If your refund actually ends up in someone else’s bank account. Then you will have to coordinate with the bank directly in order to get it back. The IRS will not be able to compel the banks to return your money to you.

Claiming Certain Tax Credits

Claiming Certain Tax Credits

Tax credits tend to reduce your tax liability on a dollar-for-dollar basis. There are certain tax credits, like the Earned Income Credit and the Additional Child Tax Credit. Which often draw an eye for scrutiny from the IRS due to many taxpayers claiming these credits fraudulently. If you have claimed any of this credit in your tax filing then it could be a plausible reason why your refund hasn’t been credited yet.

Amendment of Return

Amending your tax return can also lead to a delay in it being a credit to you. Amended returns have to be mailed and cannot be filed electronically. When you amend your return, it generally takes up to three weeks for it to show up in the IRS system and it can take another 16 weeks to get processed. Which means you may end up waiting several months for your refund.

Offset to Pay a Debt

Offset to Pay a Debt

You owe certain debts to the government, including an unpaid child support loan, unpaid state taxes. If there is any federal student loan, then the IRS can offset your refund by the balance you are owed. If your refund is offset against these debts, then you’ll receive a notice from the Bureau of Fiscal Services which will mention why your refund was taken and also stating the agency the debt was owed to. You have the right to challenge the agency that received your refund.

111,596,000: This is the number of tax refunds issued in 2019, by Nov. 22, 2019

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Timing is Important

It’s also a possibility that your tax refund has been delayed because you filed your return too early or you just choose to wait until the last minute. If you filed your return in January. For example, then maybe a last-minute change in the tax code could have created an error on your return which eventually slowed down its processing.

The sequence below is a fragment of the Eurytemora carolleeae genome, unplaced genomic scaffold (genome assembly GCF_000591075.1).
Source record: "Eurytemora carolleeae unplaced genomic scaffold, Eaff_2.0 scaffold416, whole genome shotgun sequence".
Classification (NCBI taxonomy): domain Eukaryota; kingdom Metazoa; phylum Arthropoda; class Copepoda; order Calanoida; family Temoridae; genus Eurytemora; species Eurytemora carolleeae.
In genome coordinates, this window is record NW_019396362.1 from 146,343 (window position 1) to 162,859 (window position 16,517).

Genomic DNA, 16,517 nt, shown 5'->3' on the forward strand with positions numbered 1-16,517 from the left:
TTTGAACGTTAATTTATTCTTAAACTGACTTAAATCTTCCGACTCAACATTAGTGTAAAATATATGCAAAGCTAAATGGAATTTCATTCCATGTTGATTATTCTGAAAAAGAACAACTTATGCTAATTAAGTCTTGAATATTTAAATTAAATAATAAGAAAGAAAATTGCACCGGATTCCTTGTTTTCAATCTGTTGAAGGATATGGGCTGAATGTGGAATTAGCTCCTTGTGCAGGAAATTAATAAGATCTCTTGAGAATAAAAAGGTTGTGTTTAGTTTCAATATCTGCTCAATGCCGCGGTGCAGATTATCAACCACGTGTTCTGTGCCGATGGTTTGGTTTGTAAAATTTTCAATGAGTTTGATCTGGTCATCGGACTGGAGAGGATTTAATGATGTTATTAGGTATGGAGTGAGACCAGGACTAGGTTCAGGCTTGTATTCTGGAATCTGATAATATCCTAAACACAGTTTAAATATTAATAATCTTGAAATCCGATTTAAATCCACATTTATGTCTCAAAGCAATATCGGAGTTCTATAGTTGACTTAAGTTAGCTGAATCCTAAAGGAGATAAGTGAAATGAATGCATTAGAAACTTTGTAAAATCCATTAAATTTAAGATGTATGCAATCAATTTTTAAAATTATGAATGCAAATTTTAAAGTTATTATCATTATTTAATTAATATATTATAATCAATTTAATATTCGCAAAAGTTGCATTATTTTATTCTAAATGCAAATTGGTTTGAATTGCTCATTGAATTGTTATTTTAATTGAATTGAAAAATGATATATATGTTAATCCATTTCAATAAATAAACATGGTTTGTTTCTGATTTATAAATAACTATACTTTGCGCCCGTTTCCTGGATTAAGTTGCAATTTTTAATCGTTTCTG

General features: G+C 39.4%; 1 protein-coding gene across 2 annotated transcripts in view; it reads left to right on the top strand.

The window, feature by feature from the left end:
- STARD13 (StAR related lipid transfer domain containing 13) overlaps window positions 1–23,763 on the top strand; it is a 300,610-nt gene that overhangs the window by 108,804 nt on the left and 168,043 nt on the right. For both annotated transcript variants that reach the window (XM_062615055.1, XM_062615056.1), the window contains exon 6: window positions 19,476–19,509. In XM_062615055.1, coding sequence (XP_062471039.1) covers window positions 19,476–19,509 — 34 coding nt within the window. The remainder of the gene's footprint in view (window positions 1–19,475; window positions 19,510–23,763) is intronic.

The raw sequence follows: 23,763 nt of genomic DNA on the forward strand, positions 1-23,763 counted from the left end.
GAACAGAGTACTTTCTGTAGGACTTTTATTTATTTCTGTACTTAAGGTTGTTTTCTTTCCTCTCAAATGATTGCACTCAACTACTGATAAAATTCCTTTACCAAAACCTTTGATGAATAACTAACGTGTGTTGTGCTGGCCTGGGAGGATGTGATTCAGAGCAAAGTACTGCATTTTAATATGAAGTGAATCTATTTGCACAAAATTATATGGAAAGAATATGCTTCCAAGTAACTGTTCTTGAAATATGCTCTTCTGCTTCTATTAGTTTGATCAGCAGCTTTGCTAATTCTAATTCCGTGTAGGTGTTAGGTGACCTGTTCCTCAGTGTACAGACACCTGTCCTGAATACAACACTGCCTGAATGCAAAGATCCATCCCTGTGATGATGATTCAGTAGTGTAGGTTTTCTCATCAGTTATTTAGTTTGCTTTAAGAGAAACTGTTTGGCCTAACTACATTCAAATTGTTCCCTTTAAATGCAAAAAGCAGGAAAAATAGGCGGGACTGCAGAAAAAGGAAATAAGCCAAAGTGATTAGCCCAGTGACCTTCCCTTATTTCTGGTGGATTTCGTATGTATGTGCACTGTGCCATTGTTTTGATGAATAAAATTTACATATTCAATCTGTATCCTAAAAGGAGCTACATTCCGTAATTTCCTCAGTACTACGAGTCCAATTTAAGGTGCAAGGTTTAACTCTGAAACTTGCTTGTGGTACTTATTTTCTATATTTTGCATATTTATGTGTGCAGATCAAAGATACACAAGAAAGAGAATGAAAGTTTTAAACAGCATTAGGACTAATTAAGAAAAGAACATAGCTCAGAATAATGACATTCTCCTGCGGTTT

Similarly, if you waited until the very last minute to get your return. Then it can mean a longer wait for you to receive your refund if the IRS has to process larger than usual volume of tax filings in the current financial year.

Also, if you are filing a paper return then it can also slow things down. The fastest way to file your tax returns and to get your refund on time is to file electronically online.


The points mentioned above are the most common reasons for receiving a delayed refund. A refund can also get late if it’s lost in the mailing process. Having your refund stolen or taken away from your mailbox is also one odd possibility.

A shutdown of the government, such as the kind which took place in January 2019. It can also lead to a longer wait for your return to be processed and for your refund to be credited in your account.

If the Where’s My Refund? tool isn’t sufficing for any answers, then you can turn to your local IRS office for help regarding the same. The IRS officer may be able to track your refund to check out what has happened to it and may also issue a replacement check if needed.